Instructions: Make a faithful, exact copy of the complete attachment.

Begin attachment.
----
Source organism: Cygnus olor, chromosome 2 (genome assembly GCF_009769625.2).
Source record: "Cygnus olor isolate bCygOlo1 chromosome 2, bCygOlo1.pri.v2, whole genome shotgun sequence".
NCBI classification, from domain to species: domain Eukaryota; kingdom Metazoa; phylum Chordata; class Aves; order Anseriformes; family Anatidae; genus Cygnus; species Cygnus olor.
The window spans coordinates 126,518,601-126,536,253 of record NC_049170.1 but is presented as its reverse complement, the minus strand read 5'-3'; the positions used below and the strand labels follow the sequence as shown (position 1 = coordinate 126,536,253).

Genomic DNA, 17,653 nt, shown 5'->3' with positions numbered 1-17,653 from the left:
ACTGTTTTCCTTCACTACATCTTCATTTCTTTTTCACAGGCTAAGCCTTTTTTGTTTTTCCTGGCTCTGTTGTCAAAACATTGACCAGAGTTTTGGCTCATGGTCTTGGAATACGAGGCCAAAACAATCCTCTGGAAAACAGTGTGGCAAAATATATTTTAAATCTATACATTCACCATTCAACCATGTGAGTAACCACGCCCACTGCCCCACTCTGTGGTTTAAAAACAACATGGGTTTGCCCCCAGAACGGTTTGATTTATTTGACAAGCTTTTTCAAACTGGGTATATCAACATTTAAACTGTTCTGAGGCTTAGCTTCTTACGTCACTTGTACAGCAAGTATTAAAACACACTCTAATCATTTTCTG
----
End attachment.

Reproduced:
Source organism: Cygnus olor, chromosome 2 (genome assembly GCF_009769625.2).
Source record: "Cygnus olor isolate bCygOlo1 chromosome 2, bCygOlo1.pri.v2, whole genome shotgun sequence".
NCBI classification, from domain to species: domain Eukaryota; kingdom Metazoa; phylum Chordata; class Aves; order Anseriformes; family Anatidae; genus Cygnus; species Cygnus olor.
The window spans coordinates 126,518,601-126,536,253 of record NC_049170.1 but is presented as its reverse complement, the minus strand read 5'-3'; the positions used below and the strand labels follow the sequence as shown (position 1 = coordinate 126,536,253).

Genomic DNA, 17,653 nt, shown 5'->3' with positions numbered 1-17,653 from the left:
ACTGTTTTCCTTCACTACATCTTCATTTCTTTTTCACAGGCTAAGCCTTTTTTGTTTTTCCTGGCTCTGTTGTCAAAACATTGACCAGAGTTTTGGCTCATGGTCTTGGAATACGAGGCCAAAACAATCCTCTGGAAAACAGTGTGGCAAAATATATTTTAAATCTATACATTCACCATTCAACCATGTGAGTAACCACGCCCACTGCCCCACTCTGTGGTTTAAAAACAACATGGGTTTGCCCCCAGAACGGTTTGATTTATTTGACAAGCTTTTTCAAACTGGGTATATCAACATTTAAACTGTTCTGAGGCTTAGCTTCTTACGTCACTTGTACAGCAAGTATTAAAACACACTCTAATCATTTTCTG